Ace your first 90 days in a new job: Tips from Hays Executives
6 mins | Travis O'Rourke | Article | Starting a new job
Starting a new job can be overwhelming, just like those back to school nerves and excitement. But the first 90 days are critical to making a good impression and setting yourself up for success. This is your chance to prove your ability to perform, work well within a team and demonstrate to all of the people watching that you have the potential to move upwards in your career. Follow these tips from Hays executives to make the most of your first 90 days:
Start preparing before day one
Get a head start and before you start your new job, refresh your memory on the company background, and the products and services in its portfolio. Make sure you are also as clear on what your new role entails, and how it fits with the rest of the team and wider business goals.
Now start planning the more practical elements such as your journey, what you are going to wear, and if there is anything you need to bring. Get a good night's rest, get up early, have a decent breakfast, and give yourself plenty of time to get to the office.
Arrive with no pre-conceived ideas
Forget about your experiences at your previous employers. Even if you are staying within the same industry, or going to work for a similar company, keep an open mind. No two jobs will be the same, so approach your first 90 days as a fresh start, and embrace the unknown.
First impressions count
Make a good first impression by remembering people's names, engaging in polite conversation, and show interest in your colleagues.
As you are introduced to people, deploy name remembering tactics, like repeating their name back to them as you introduce yourself. If these introductions don’t feel rushed, and there’s a gap for small talk, then make polite conversation, for example, “It’s great to meet you, Laura, how long have you been with the company for?” This demonstrates that you are interested in them and personable to talk to.
Build a network of support
Get to know your colleagues, starting with those closest to where you are working. A good network of support is essential to your performance.
Karen Young, Director of Accountancy and Finance recruitment, Hays UK, points out that “taking the time to meet each colleague individually, can pay huge dividends later. These are the people who can offer you guidance, answer your questions and help you to feel settled in this unfamiliar environment.”
Once you get back to your desk, map out a seating plan and write down the names of the people who sit at each desk. From this point on, take advantage of any opportunities to socialize, whether it’s at work social events, or just being in the kitchen at the same time making lunch! If these colleagues need your help on something work related, willfully step up. The people can be your allies during those first 90 days, so it’s important to keep them on your side.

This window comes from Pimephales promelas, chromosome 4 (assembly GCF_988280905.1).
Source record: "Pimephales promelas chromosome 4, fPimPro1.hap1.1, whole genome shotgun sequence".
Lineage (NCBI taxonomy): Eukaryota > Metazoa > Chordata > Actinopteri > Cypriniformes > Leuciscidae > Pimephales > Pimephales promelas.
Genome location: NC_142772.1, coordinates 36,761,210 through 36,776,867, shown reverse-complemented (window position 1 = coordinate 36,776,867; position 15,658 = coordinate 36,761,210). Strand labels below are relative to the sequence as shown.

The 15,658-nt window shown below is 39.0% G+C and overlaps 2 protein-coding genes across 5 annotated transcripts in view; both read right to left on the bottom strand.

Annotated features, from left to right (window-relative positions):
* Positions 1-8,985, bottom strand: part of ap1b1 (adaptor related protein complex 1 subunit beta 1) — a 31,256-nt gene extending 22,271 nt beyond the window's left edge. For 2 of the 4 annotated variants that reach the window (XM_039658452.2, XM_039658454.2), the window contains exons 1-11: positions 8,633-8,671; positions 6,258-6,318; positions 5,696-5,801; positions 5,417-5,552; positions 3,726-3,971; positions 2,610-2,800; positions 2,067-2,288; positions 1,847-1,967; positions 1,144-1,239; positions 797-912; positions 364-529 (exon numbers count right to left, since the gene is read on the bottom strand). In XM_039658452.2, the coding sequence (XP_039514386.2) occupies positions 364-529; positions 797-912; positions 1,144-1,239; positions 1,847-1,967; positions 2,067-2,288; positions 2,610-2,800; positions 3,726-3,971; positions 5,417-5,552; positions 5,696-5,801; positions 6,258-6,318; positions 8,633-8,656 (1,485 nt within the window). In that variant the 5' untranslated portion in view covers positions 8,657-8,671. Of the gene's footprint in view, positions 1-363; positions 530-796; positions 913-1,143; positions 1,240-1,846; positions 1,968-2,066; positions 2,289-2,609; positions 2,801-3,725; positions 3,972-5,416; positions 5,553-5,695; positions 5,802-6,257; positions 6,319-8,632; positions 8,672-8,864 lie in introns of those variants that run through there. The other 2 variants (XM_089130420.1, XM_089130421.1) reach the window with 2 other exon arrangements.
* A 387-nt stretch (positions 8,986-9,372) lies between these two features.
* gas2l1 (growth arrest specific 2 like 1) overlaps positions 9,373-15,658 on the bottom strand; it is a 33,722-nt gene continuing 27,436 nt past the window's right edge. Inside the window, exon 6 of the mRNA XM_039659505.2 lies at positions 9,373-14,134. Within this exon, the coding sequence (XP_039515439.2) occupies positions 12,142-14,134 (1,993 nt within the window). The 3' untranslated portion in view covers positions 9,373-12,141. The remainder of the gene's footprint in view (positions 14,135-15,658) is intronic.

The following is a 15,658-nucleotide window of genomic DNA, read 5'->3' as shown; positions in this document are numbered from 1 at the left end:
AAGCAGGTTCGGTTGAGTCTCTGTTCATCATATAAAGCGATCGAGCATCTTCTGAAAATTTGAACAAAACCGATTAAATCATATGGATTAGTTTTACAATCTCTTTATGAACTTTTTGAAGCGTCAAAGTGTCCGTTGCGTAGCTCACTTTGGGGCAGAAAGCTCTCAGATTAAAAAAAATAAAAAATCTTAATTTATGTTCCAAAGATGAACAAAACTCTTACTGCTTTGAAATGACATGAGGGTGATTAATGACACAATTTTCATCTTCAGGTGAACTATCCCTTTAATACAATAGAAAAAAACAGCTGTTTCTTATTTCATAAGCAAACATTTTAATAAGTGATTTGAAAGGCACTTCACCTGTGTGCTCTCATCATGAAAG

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Celebrate early successes, but don't get complacent
If you experience a quick win, congratulate yourself, and let this spur you on to continue along this trajectory, but whatever you do, don’t get complacent.
The bottom line is, don’t rest on your laurels and remember, your first 90 days can never be too successful.
Identify missed opportunities
On the flip side, you may experience defeat during your first 90 days, whether it’s failing to close a deal or meet a personal objective that you set for yourself. The key here is to learn from the situation, but don’t dwell, and certainly don’t let this throw you off the rest of your game.
Stay focused, in control, and confident, and look to your colleagues for support.
Stop and reflect
Use your halfway point to assess what has gone well and what hasn’t. Ask your manager to provide some input and guidance. This is your chance to change tact and make the most of the second half of this period.
Consider your next steps
Robby Vanuxem, Managing Director, Hays Belgium, recommends that you “consider whether you enjoyed working within this organization so far. Have the people been supportive and welcoming? Do you still think this company can offer you a promising career where you are able to develop yourself further? Ultimately, are the reasons that you joined this organization still valid?”
If so, then brilliant. Sit down with your manager, and start planning the next step in what I hope will be a long and prosperous career within this company. If not, then have an honest conversation, explaining your concerns. With any luck, your manager will be able to address these concerns and put a plan in place to make the next 90 days a lot more promising.
By being strategic, diligent, and self-reflective, you give yourself every chance of acing your first 90 days in a new job. Good luck!
About this author
Travis O'Rourke, CCO, Hays Americas
Travis setup and established Hays' outsourced talent solutions business and played an integral role in building Hays’ temporary and contract divisions throughout Canada. Initially joining Hays with a deep background in Technology, he holds extensive cross functional knowledge to provide clients with talent solutions in Financial Services, Energy, Mining, Manufacturing, Retail, and the Public Sector.